NICE recommends Vifor Pharma’s Veltassa® (patiromer) for adults with hyperkalaemia in England[i]
- A positive final appraisal determination (FAD) for Veltassa® (patiromer) recommends patients in England have access to a new treatment option for treating hyperkalaemia (raised serum potassium levels) in adults1
- Hyperkalaemia is a serious condition, which has a negative impact on quality of life and can lead to sudden death[ii]
- Up to 73 percent of advanced Chronic Kidney Disease (CKD) and 40 percent of chronic Heart Failure (HF) patients may be at risk of hyperkalaemia[iii]
- Traditionally, persistent hyperkalaemia has been managed by discontinuing or reducing potentially life saving medications (RAAS inhibitors) for CKD and HF[iv]
Patiromer should be started in hospital
SURREY, UK – MONDAY 16th DECEMBER, 2019 – THE NATIONAL INSTITUTE FOR HEALTH AND CARE EXCELLENCE (NICE) HAS PUBLISHED A FINAL APPRAISAL DETERMINATION (FAD) RECOMMENDING VELTASSA® (PATIROMER) FOR THE TREATMENT OF HYPERKALAEMIA IN ADULTS, WITHIN THE NATIONAL HEALTH SERVICE (NHS) IN ENGLAND.
Hyperkalaemia is a potentially life-threatening condition, which can cause fatal cardiac arrest and muscle paralysis, due to elevated levels of potassium in the blood.2 Hyperkalaemia is often a consequence of the use of important blood pressure treatments, known as RAAS inhibitors. Historically persistent hyperkalaemia has been managed by reducing the dosage or by discontinuing these medicines, despite evidence of improvement of cardiovascular deaths and worsening of renal function.3,4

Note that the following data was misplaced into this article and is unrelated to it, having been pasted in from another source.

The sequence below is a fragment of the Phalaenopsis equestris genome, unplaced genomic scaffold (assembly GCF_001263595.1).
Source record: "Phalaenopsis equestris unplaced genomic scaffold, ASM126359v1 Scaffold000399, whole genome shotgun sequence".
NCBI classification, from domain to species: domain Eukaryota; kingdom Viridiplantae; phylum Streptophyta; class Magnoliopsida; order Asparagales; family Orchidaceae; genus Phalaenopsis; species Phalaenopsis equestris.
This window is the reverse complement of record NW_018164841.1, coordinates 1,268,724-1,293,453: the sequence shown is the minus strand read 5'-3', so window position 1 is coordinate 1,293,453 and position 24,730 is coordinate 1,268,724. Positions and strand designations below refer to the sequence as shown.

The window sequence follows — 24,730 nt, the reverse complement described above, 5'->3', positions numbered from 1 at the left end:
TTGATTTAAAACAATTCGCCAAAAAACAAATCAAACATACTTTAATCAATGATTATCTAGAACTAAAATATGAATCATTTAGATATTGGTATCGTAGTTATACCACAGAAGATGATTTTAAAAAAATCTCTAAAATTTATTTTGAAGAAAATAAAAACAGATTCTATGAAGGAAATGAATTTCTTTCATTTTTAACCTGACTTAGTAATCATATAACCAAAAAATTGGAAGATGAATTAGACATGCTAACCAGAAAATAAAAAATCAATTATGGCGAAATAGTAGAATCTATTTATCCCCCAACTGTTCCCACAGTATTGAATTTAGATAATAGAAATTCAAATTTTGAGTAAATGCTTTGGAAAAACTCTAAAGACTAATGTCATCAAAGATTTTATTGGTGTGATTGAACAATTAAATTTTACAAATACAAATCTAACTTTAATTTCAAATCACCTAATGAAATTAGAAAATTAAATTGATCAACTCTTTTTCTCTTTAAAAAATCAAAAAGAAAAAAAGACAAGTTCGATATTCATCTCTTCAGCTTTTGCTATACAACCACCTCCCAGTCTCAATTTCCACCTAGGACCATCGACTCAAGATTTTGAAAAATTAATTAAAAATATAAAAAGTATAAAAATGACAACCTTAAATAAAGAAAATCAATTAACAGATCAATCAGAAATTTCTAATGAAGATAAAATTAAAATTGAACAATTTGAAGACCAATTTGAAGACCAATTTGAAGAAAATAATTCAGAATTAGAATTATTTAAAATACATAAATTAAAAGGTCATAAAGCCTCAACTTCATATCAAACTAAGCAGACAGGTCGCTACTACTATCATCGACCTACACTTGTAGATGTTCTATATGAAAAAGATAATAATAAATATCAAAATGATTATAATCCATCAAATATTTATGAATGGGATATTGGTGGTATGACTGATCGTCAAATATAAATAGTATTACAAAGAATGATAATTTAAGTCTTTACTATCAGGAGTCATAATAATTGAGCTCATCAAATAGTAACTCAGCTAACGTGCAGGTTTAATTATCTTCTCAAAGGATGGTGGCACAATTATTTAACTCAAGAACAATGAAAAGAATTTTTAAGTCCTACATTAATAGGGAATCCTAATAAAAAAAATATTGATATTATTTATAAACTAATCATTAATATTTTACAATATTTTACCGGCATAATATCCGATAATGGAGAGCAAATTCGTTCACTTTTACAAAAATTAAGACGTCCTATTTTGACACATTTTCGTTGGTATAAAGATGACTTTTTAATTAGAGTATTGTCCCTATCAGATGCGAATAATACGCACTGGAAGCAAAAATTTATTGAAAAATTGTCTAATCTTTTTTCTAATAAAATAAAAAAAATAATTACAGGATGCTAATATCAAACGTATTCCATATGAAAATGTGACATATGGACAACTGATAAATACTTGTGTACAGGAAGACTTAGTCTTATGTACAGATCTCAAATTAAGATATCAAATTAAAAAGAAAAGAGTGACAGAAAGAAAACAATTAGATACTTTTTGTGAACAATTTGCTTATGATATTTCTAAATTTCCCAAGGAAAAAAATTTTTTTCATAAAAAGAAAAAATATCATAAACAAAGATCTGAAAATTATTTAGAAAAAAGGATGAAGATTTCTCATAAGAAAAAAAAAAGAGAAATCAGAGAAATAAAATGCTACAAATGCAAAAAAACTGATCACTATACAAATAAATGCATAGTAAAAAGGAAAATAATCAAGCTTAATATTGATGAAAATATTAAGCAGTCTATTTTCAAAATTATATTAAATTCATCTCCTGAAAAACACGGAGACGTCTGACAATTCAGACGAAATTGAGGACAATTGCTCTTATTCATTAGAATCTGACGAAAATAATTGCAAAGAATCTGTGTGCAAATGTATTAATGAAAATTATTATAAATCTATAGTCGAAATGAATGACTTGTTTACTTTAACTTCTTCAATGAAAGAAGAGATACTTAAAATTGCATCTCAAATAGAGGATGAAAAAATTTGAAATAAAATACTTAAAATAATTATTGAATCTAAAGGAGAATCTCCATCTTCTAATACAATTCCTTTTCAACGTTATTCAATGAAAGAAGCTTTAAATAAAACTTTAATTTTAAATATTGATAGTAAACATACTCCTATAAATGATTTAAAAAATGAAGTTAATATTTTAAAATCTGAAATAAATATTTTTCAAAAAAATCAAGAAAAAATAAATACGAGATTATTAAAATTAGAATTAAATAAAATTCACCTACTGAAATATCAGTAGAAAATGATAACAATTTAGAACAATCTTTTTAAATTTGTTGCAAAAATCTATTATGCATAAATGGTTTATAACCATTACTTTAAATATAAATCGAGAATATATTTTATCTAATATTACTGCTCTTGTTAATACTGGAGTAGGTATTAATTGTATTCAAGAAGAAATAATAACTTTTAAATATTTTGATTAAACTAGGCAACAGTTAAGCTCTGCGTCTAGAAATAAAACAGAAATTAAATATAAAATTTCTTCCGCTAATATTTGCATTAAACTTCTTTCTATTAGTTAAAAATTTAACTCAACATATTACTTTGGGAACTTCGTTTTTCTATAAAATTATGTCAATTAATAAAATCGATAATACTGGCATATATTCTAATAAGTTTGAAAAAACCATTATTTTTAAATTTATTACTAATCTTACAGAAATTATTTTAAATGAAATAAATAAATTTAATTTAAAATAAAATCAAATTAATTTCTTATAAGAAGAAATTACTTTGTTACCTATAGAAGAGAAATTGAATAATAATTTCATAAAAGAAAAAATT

Professor Iain Squire, Professor of Cardiovascular Medicine, University Hospitals of Leicester NHS Trusts, said, “this is as great a result for us as clinicians as it is for our patients. For decades we have lacked effective drugs to treat hyperkalaemia, which has left us in a treatment paradox, confusing patients and leaving them in ‘limbo’. We have a robust array of life-preserving drugs for heart failure and chronic kidney disease, but the adverse effect on potassium levels of the use of some of these drugs in some patients has prevented us from using them to their full life-saving effect in many of the patients who need them the most”
The announcement by NICE recognises the need for new options to treat patients with persistent hyperkalaemia as well as those in emergency care for acute life-threatening hyperkalaemia alongside standard care. The NICE approval follows data from multiple phase II and III trials which have shown patiromer lowers serum potassium and that it may allow people to stay on RAAS inhibitors for longer or at a higher dose.[vii],[viii],[ix],[x] NICE acknowledged the value of RAAS inhibitors in treating CKD and HF patients as they may extend life and improve quality of life.5,[xi]
Nick Hartshorne-Evans, CEO of the national heart failure charity, the Pumping Marvellous Foundation, said “It’s hard enough living with a long term condition like CKD or Heart Failure. However having the concern that medicines like RAAS inhibitors, which we know are helping to keep us alive, may have had to be taken away due to hyperkalaemia was a burden carried by all patients taking RAAS inhibitors. In a recent Pumping Marvellous Foundation survey of patients with heart failure, over 70% of responders were aware that their Heart Failure medications could affect potassium levels. Of the responders, 35% had their Heart Failure medications changed or stopped, and 88% of that subset